Question: Based on current trends in the worldly organized Christian churches what church era do you feel we are "in"? And could all the church era attitudes be running together concurrently? Or does one era predominate? What attitude should we watch out for in our own individual lives to avoid the wrong church era "attitude"? Thank you very much
Response: "Coming Tribulation" series. Part 2 deals with, among other things, the seven churches of Revelation. It is clear to me (for reasons which are delineated there) that the fundamental interpretation of the seven churches is one of seven consecutive Church eras, marking out the trends and characteristics of each. That said, based upon the chronological schema of the Church Age set forth in part 5 of the Satanic Rebellion series, we would find ourselves in the last Church era, that of Laodicea. To my mind, the picture of a lukewarm global Christianity which assumes that it is doing great things, but in reality has a double-minded, far from zealous commitment to our Lord rings true. For many reasons (again, to be explained in the coming study), I am convinced that we are the Laodiceans (whose very name indicates by etymology popular opinion supplanting divine truth).
Your comments are well-taken, and you are not the first, of course, to speculate in these terms. I would certainly not wish to say that one could not find some of these trends in all of the eras, or that some or all of these trends might not apply to the original and actual churches mentioned. But the fact is that in Rev.1:19 John is told by our Lord to write up the visions given him as follows: 1) "what now is" [i.e., the Church Age, which was then underway under the superintendence of the apostles], and 2) "what is going to happen afterwards" [i.e., after the Church Age: the Tribulation, Second Advent, etc.].
In chapter four, there begins immediately the description of the heavenly scene and the events of the apocalypse. Between these two points, 1:19 and 4:1, we have the seven churches and only the seven churches - so that they must represent the intervening Church Age.
Application of these "churches" to what we know about the history of the Church reinforces this view: Ephesus the era of transition (from apostolic to local church rule); Smyrna the era of persecution (by ten waves of Roman attack); Pergamum the era of accommodation (with pagan society); Thyatira the era of compromise (with the growing non-biblical leadership within the church visible); Sardis the era of corruption (the dominance of dead organizational supremacy); Philadelphia the era of reformation (the departure of true believers from the old organizational structure); and Laodicea the era of degeneration (where the arrogance of our opinion over God's is dominant).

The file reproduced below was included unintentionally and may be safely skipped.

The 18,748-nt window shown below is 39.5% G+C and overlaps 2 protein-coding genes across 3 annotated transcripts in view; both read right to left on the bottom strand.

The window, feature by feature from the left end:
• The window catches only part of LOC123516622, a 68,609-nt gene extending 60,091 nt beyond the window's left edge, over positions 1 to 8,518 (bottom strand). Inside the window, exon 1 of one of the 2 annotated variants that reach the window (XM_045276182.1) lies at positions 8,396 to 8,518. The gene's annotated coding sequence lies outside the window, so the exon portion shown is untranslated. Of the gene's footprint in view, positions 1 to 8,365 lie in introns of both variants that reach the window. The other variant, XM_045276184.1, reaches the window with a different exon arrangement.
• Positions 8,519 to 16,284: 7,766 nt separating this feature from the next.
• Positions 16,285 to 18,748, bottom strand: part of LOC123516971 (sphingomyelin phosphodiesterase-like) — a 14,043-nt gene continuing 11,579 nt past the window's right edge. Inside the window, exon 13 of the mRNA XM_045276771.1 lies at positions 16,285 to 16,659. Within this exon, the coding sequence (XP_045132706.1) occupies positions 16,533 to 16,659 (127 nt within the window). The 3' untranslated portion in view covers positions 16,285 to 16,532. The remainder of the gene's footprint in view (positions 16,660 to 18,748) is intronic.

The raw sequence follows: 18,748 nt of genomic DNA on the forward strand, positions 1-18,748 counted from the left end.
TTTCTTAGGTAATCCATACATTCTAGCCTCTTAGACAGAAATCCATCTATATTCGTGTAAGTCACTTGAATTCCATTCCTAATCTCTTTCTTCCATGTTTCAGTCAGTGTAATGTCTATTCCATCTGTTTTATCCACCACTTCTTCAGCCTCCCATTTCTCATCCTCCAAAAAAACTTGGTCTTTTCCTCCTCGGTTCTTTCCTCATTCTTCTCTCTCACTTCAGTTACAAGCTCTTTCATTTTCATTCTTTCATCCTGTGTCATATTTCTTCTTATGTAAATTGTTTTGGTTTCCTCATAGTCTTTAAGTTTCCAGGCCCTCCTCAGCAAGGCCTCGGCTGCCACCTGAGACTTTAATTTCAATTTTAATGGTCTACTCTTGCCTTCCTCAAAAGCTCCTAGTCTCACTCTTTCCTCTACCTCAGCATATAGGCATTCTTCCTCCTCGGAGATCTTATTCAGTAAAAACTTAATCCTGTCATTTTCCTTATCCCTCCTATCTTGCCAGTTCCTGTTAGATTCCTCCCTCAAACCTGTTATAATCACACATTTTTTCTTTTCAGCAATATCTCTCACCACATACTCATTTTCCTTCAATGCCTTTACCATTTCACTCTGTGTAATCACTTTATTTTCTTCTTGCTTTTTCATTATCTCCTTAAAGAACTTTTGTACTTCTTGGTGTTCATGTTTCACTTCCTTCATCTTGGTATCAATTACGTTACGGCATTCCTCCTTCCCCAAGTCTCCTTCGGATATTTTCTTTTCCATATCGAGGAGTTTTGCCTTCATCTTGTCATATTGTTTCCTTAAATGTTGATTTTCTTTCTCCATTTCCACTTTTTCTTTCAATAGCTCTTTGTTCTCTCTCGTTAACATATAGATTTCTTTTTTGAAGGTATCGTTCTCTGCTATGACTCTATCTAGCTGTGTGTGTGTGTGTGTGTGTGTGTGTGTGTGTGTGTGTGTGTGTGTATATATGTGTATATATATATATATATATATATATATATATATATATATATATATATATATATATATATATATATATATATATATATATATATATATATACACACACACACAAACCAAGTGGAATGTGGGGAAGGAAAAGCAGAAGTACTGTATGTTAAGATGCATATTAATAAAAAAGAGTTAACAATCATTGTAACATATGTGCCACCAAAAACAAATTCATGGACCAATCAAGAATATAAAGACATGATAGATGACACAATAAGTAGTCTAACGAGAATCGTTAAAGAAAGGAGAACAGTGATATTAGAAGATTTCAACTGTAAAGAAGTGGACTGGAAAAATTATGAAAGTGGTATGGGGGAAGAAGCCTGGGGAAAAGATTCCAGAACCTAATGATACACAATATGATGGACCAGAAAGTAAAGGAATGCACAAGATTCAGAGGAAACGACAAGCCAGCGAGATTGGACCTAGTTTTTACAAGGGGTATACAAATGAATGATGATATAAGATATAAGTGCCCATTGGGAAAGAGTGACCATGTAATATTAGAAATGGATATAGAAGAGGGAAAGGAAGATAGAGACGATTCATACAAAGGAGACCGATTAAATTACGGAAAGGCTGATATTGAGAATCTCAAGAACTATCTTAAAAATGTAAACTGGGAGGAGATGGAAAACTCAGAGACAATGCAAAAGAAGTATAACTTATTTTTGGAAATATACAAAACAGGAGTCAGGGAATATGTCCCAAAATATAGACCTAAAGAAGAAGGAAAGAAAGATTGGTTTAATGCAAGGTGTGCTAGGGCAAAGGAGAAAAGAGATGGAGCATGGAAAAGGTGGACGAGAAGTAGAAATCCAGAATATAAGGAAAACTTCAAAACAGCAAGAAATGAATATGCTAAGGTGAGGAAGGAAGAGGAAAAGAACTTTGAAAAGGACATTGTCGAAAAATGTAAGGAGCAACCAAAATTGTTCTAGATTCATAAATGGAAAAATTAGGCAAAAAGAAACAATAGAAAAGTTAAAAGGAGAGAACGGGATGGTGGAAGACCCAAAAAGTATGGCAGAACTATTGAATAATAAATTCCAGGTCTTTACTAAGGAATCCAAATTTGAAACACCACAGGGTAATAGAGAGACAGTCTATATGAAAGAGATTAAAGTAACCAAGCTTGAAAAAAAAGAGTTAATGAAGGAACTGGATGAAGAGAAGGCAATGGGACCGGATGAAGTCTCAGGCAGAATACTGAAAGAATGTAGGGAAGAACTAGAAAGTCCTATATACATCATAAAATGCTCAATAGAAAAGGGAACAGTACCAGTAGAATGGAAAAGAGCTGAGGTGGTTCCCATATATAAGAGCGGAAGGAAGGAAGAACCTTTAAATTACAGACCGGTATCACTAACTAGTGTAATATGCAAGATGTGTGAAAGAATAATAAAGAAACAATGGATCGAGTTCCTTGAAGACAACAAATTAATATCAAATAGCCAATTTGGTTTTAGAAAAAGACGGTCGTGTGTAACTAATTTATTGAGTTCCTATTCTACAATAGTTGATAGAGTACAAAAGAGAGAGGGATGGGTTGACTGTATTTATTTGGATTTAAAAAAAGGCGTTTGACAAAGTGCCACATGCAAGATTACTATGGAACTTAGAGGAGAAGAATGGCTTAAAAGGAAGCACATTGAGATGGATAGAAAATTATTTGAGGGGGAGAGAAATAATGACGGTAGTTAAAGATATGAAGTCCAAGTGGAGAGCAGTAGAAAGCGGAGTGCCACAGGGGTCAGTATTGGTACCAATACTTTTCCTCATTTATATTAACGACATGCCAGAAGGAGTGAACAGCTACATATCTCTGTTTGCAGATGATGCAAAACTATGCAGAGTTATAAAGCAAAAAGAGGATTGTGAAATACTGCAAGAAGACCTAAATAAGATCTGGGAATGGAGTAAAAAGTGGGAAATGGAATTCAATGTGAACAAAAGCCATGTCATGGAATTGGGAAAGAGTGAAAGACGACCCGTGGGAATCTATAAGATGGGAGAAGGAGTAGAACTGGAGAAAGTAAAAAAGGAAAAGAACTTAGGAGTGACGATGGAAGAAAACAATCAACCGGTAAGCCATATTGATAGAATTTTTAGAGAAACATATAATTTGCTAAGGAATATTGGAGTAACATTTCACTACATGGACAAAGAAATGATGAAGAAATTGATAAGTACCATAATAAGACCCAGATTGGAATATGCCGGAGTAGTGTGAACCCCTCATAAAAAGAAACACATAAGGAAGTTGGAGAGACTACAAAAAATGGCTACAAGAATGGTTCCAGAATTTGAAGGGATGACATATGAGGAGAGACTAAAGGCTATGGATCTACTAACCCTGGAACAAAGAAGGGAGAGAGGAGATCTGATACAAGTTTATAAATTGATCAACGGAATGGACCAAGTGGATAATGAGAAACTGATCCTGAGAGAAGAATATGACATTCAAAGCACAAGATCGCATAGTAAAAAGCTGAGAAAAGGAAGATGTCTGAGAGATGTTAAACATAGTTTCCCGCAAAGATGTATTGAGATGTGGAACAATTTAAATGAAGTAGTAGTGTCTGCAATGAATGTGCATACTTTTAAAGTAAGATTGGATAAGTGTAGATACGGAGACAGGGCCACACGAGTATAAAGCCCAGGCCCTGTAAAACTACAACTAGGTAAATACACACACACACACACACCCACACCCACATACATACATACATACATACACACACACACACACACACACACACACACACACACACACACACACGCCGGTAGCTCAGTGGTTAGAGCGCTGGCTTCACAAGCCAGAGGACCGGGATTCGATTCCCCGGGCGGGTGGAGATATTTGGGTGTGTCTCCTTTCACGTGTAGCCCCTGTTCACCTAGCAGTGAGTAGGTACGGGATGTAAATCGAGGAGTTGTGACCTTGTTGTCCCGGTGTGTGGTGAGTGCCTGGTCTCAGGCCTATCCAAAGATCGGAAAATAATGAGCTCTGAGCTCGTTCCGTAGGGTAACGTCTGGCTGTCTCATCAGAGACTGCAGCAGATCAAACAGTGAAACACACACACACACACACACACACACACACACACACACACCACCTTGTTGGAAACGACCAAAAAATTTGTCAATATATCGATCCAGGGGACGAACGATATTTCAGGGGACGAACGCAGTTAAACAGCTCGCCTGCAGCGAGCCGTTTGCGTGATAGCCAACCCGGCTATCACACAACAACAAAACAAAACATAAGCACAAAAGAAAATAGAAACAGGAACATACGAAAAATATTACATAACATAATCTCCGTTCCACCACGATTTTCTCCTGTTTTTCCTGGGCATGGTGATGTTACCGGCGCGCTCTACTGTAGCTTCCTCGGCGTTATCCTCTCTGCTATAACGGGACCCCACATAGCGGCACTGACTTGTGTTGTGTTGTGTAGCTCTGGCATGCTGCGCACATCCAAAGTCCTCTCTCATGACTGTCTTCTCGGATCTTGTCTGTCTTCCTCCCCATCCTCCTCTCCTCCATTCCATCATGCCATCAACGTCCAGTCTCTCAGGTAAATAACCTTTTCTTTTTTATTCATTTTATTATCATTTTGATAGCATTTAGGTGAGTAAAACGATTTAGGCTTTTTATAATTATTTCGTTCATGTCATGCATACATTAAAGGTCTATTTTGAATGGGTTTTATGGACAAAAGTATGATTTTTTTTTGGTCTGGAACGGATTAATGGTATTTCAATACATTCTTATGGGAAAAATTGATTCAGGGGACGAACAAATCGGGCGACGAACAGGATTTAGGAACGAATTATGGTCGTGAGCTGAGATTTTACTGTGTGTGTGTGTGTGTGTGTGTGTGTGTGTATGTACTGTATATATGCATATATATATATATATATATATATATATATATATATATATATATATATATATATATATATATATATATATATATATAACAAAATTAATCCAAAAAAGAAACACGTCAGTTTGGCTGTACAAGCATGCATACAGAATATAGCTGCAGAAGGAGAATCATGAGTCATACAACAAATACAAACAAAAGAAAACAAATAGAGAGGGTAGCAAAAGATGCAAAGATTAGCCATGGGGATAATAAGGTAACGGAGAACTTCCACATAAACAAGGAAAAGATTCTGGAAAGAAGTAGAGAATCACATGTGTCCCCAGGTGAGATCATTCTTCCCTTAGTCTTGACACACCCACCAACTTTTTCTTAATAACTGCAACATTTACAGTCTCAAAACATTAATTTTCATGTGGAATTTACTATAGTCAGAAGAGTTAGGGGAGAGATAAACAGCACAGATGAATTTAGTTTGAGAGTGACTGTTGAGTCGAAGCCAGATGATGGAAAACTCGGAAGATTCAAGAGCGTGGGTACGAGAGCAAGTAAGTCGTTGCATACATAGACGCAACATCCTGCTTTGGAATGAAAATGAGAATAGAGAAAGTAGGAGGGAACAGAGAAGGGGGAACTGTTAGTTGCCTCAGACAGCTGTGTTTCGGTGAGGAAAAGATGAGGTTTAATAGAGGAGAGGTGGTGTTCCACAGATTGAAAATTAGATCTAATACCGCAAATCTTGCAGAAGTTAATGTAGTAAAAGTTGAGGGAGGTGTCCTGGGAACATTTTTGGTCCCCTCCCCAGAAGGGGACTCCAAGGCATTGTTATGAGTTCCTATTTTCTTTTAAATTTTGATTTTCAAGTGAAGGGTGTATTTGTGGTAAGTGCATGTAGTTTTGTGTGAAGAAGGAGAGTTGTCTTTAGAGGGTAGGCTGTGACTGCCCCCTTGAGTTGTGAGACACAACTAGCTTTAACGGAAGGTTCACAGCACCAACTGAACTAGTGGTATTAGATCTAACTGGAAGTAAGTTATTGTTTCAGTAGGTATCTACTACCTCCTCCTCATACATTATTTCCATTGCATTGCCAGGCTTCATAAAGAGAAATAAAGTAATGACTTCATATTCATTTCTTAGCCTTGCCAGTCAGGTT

Once one "lines up" these eras according to the descriptions given by our Lord, a remarkable dove-tailing of historical data with His analysis occurs.
Incidentally, one of the most astounding events of the first half of the Tribulation is an event I have termed "the Great Apostasy", the predicted mass, overt falling away from the faith by the majority of erstwhile Christians (cf. 2Thes.2:3; 1Tim.4:1; cf. Dan.8:12-13; Matt.24:10-13). The context of Laodicea, an era of rich but blind and arrogant half-hearted Christianity, certainly makes the falling away of so many under the pressures of the Tribulation a more understandable scenario.
As to your final question, it is also clear from what Jesus tells the Laodiceans (namely, us), that being lukewarm is the worst possible thing. To be well-satisfied with our lives to the point of paying Him lip-service only is absolutely the wrong place to be - better, in His opinion, to be completely uninterested than to merely profess an interest in Him, but really to have one's heart elsewhere.
Hope this helps with your question.
Yours in Christ,